Dressed in a black velvet suit and bow tie, politician James Stansfeld sits at a table, holding a paper to be read. However, he is distracted and turns to his right with a faraway look.
When this portrait was exhibited at the Royal Academy in 1871, Stansfeld was President of the Poor-Law Board. The work received mixed reviews. ‘The Graphic’ described the portraits of statesmen in the exhibition that year (including this work, James Sant’s portrait of Earl Russell, Henry R. Graves’ of the Duke of Richmond and Henry T. Wells’ of the Right Hon. Mr Bruce), as ‘striking representations’ of statesmen, while ‘The Saturday Review’ commented on the same group of works: ‘…it does not appear that the type of statesmanship has of late years risen either in physique or intellect. The fault may sometimes lie with the sitter, in other cases with the painter.’ A reviewer from ‘The Art Journal’ commented on this work specifically but with only partial approval: ‘Either Mr Sidley, or his sitter, ‘The right Hon. James Stansfeld, M.P.,’ must be faulty in colour: otherwise, however, the picture is commendable.’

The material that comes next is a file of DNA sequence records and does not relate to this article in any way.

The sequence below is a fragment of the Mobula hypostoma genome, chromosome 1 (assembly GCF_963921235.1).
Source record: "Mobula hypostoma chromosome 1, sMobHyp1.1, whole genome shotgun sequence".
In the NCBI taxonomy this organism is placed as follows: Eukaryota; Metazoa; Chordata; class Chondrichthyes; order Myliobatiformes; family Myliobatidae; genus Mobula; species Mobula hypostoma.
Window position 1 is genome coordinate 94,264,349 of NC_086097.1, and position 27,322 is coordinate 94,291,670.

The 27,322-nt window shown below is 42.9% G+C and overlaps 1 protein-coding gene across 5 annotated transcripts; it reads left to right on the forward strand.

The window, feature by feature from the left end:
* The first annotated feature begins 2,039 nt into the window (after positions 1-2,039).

Samuel Sidley was born in York and studied at the Manchester School of Art, followed by the Royal Academy Schools in London. During his career, he exhibited 30 paintings at the Royal Academy and 11 at the Society of British Artists, Suffolk Street. Although best known as a portrait painter, Sidley also painted sentimental genre subjects, including the young girl smiling mischievously and holding a snowball in ‘The Challenge’ (1876). For some portraits he collaborated with animal painter Richard Ansdell; for example Ansdell painted the pony in Sidley’s portrait of ‘Annie and Ernest, The Children of Angus Holden’. Sidley died in 1896 at his home at Victoria Road, Kensington in London. He left a widow, Betty Ferns Sidley.
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